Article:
I thought a detailed description of the setup for our micro-budget show might be of use to other technicians and designers who are having to make due on a bare minimum.
We borrowed (for a nominal fee) seven instruments; two Source-4's with 19' lenses (which I frosted to open up), two Source-4 PARs, two 6x9's (so weak I ended up using them for back light) and my personal 6" fresnel as a center spot.
It's no use detailing the specifics as every space is different. It is enough to say I organized my tiny inventory into two acting areas US and DS, using the longer-throw instruments for US of course, crossing the beams for the largest coverage and gelling in that old combination Rosco 02 "Bastard Amber" and Rosco 53 pale lavender.
That's part of the fun of doing shows in hotel lobbies and general-purpose rooms; identifying which of the rows of outlets are actually served by distinct breakers, so you don't end up plugging 50 amps of stuff into a single 15 amp service.
These are my terribly useful Jolly 5A's; tiny but powerful bi-amped powered speakers with an extra-wide patterns.
You can also see the baby Behringer mixer that made it possible to plug in two different laptops for sound effects plus a third laptop downstairs during the movies...and not have to keep yanking live cables in and out of my poor speakers.
The second laptop only played back sound effects on one of the plays (the most complicated one for sound, and the one that included the video playback).
Below is a shrunken view of the QLab window. QLab 1, actually. Which is playing back video (complete with video fade in and out), music/effects for the various plays, and...light cues.
Let me unpack that a little further! Okay, first off, a little trick with the projector was to create a solid black image in Gimp and assign that as the desktop image. That means that there is no distracting light or image when the video isn't playing -- even if QLab is shut down.
I always set up QLab for MIDI control. This means I can trigger cues whether QLab is focused or not. It is simple to do; connect any MIDI device, go into the Preferences screen, and capture your selected MIDI events. Remember, if you are using a velocity keyboard, you will have to go back and type in "any" for the velocity. Otherwise the cue will only fire once in every 128 attempts!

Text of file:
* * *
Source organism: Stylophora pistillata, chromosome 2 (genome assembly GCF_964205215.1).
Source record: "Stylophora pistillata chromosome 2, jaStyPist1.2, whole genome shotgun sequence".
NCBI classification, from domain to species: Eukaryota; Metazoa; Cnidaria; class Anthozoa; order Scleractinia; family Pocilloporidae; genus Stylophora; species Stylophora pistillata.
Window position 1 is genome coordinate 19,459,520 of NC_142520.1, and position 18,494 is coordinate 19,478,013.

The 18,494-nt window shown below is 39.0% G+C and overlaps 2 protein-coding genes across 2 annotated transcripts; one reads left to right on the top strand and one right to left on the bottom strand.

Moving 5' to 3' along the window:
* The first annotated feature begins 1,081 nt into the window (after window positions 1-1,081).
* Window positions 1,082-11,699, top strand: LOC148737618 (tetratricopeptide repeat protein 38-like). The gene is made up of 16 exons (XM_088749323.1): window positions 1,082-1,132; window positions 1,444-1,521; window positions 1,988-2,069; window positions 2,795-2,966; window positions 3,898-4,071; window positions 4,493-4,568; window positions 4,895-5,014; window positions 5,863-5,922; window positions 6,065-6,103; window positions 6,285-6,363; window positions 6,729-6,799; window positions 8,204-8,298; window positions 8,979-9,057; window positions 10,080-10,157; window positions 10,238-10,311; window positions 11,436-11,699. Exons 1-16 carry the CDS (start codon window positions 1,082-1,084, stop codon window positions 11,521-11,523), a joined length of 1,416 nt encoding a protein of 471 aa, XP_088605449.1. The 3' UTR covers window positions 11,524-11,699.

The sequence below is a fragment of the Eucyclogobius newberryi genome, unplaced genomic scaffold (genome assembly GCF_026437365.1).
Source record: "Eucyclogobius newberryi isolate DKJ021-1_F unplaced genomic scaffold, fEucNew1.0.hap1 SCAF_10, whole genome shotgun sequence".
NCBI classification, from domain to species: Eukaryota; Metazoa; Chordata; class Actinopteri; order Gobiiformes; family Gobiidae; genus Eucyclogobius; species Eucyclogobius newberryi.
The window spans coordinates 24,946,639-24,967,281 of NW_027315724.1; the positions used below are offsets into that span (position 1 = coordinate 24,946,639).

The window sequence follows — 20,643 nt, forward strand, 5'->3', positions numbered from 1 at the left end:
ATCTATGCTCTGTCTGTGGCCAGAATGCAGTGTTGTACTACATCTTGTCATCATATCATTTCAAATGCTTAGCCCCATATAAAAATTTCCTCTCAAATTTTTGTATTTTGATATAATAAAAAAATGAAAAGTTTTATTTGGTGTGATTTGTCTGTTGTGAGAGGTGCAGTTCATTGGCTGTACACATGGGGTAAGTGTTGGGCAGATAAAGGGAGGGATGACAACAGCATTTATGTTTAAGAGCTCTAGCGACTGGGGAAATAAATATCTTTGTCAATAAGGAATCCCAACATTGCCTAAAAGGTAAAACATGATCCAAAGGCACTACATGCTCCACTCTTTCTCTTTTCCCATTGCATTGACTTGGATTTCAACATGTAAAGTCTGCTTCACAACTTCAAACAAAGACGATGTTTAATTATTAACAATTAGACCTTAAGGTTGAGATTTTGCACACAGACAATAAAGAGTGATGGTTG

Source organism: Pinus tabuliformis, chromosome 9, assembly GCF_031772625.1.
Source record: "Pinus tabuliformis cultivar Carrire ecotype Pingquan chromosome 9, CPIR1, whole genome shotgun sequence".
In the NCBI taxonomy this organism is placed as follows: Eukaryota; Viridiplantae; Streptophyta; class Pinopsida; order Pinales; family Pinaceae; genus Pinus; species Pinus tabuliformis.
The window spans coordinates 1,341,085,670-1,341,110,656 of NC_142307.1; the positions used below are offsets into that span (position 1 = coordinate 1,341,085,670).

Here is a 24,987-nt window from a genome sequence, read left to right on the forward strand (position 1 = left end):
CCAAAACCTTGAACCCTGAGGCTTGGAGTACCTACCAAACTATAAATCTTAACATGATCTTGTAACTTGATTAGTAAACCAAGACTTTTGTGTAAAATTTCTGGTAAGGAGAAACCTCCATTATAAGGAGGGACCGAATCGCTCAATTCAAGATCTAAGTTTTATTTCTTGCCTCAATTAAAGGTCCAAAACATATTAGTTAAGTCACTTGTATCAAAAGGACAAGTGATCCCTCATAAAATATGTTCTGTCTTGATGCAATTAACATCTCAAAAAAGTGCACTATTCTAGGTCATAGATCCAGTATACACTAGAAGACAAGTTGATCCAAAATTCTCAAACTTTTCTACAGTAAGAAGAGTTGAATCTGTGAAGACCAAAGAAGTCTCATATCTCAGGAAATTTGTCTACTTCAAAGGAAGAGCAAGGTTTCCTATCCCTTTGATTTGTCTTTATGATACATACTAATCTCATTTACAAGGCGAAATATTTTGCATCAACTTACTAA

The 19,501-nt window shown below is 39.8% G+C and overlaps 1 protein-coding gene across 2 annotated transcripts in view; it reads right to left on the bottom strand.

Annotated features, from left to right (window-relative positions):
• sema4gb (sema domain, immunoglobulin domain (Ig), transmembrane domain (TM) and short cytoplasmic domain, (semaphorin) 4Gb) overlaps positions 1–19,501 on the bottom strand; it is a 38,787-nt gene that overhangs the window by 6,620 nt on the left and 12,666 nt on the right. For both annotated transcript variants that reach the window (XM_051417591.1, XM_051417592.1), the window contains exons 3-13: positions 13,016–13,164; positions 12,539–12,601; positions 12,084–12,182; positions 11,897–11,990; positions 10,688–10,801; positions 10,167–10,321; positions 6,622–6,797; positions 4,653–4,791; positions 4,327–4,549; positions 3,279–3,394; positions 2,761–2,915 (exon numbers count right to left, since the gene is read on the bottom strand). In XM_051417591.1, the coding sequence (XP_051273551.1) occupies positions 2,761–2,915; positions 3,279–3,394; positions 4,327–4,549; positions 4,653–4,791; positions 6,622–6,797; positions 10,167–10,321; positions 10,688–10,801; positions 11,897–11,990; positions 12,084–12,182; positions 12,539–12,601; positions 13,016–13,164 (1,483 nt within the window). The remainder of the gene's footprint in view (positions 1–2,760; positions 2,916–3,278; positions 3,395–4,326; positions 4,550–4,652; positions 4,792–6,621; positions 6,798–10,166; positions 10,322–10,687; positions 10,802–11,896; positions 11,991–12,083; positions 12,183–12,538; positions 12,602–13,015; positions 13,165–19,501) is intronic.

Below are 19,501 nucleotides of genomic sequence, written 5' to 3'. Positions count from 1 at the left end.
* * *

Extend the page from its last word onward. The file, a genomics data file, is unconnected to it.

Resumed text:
QLC+ is a little tricky. It has a simple light board mode, but you'd have to individually click on and move each channel. Not a good way to take a smooth lighting change. Fortunately you can also memorize channel settings into a "Scene," and assign the scene in various ways.
Such as the buttons above. Each of those is a basic useful look. The identical scene is also assigned to the faders directly below, allowing me to roll up groups of lights at a desired level.
QLC+ does recognize MIDI, so you can also assign MIDI events to trigger those buttons. This is the next level; my battered little Korg Nanokey is assigned to control several of these scene buttons, letting me go to several looks from the keyboard (and hit several different things, like back lights and center special, simultaneously). Something like a Korg NanoKontrol or the Behringer B-Control would allow you real-time fader control this way.
But the complicated show was, well, too complicated for buttons. So the next level. QLab can create MIDI events on command. Unfortunately to get QLC+ to see QLab I had to go, once again, through MidiPipe (a lovely freeware application that solves so many of your MIDI hookup needs). In this case, the Korg Nanokey sends a note event to QLab's Remote Control function, causing it to play the next cue. QLab spits out sound, video, or a MIDI note event -- the latter is sent via MidiPipe to the IAC bus, along with a hijacked copy of the MIDI output of the Korg.
According to the manual QLC+ supports cue lists. I couldn't get that to work in the time I had. So for the complicated show, every QLab cue toggles on the next scene button in line, and toggles OFF the scene button prior to it. Not smooth. Fortunately, the other shows were a lot simpler and I could run them from the scene buttons and faders.
Each day started at around noon as I transferred and cleaned up notes from two dozen short plays, then took all the expensive gear out of a locked closet and set up. And ended at midnight. Especially tonight, when I had to strike the whole show.
The borrowed gear is stacked all over my tiny apartment now, and tomorrow, I'll cart it back and finally be done with this show.